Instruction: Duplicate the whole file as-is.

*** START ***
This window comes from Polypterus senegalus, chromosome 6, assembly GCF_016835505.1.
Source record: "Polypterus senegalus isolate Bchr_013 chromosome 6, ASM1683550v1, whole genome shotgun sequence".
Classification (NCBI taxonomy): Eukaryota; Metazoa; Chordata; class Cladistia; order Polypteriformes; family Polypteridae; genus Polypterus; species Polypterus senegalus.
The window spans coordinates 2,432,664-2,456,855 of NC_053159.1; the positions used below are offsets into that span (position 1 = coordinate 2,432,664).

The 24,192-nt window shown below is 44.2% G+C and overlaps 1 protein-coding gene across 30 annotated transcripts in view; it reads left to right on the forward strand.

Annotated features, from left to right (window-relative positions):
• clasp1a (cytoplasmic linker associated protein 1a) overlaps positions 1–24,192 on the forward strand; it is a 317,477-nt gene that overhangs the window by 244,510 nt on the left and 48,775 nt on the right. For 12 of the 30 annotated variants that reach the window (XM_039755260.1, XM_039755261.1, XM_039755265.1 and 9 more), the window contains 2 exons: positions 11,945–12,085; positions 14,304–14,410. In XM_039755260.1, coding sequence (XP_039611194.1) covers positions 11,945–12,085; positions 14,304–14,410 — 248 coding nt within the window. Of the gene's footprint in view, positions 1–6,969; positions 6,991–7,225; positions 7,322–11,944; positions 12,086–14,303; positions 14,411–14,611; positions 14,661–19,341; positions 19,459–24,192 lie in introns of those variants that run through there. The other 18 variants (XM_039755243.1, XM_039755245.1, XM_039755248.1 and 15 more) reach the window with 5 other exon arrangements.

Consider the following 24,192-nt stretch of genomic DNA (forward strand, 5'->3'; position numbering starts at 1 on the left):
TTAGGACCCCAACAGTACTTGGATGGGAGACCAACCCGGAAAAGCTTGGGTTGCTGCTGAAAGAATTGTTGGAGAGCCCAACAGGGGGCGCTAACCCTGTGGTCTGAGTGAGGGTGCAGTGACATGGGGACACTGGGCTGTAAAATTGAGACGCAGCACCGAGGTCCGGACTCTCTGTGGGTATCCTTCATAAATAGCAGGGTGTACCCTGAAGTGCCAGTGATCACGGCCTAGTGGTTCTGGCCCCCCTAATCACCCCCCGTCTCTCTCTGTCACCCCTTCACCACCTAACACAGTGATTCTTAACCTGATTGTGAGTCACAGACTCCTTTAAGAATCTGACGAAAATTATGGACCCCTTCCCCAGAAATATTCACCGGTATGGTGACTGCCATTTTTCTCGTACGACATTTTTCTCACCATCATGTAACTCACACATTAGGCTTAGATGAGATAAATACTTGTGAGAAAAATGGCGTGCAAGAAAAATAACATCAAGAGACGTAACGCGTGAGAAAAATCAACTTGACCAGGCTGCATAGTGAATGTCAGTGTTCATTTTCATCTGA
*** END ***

This window comes from Polypterus senegalus, chromosome 6, assembly GCF_016835505.1.
Source record: "Polypterus senegalus isolate Bchr_013 chromosome 6, ASM1683550v1, whole genome shotgun sequence".
Classification (NCBI taxonomy): Eukaryota; Metazoa; Chordata; class Cladistia; order Polypteriformes; family Polypteridae; genus Polypterus; species Polypterus senegalus.
The window spans coordinates 2,432,664-2,456,855 of NC_053159.1; the positions used below are offsets into that span (position 1 = coordinate 2,432,664).

The 24,192-nt window shown below is 44.2% G+C and overlaps 1 protein-coding gene across 30 annotated transcripts in view; it reads left to right on the forward strand.

Annotated features, from left to right (window-relative positions):
• clasp1a (cytoplasmic linker associated protein 1a) overlaps positions 1–24,192 on the forward strand; it is a 317,477-nt gene that overhangs the window by 244,510 nt on the left and 48,775 nt on the right. For 12 of the 30 annotated variants that reach the window (XM_039755260.1, XM_039755261.1, XM_039755265.1 and 9 more), the window contains 2 exons: positions 11,945–12,085; positions 14,304–14,410. In XM_039755260.1, coding sequence (XP_039611194.1) covers positions 11,945–12,085; positions 14,304–14,410 — 248 coding nt within the window. Of the gene's footprint in view, positions 1–6,969; positions 6,991–7,225; positions 7,322–11,944; positions 12,086–14,303; positions 14,411–14,611; positions 14,661–19,341; positions 19,459–24,192 lie in introns of those variants that run through there. The other 18 variants (XM_039755243.1, XM_039755245.1, XM_039755248.1 and 15 more) reach the window with 5 other exon arrangements.

Consider the following 24,192-nt stretch of genomic DNA (forward strand, 5'->3'; position numbering starts at 1 on the left):
TTAGGACCCCAACAGTACTTGGATGGGAGACCAACCCGGAAAAGCTTGGGTTGCTGCTGAAAGAATTGTTGGAGAGCCCAACAGGGGGCGCTAACCCTGTGGTCTGAGTGAGGGTGCAGTGACATGGGGACACTGGGCTGTAAAATTGAGACGCAGCACCGAGGTCCGGACTCTCTGTGGGTATCCTTCATAAATAGCAGGGTGTACCCTGAAGTGCCAGTGATCACGGCCTAGTGGTTCTGGCCCCCCTAATCACCCCCCGTCTCTCTCTGTCACCCCTTCACCACCTAACACAGTGATTCTTAACCTGATTGTGAGTCACAGACTCCTTTAAGAATCTGACGAAAATTATGGACCCCTTCCCCAGAAATATTCACCGGTATGGTGACTGCCATTTTTCTCGTACGACATTTTTCTCACCATCATGTAACTCACACATTAGGCTTAGATGAGATAAATACTTGTGAGAAAAATGGCGTGCAAGAAAAATAACATCAAGAGACGTAACGCGTGAGAAAAATCAACTTGACCAGGCTGCATAGTGAATGTCAGTGTTCATTTTCATCTGA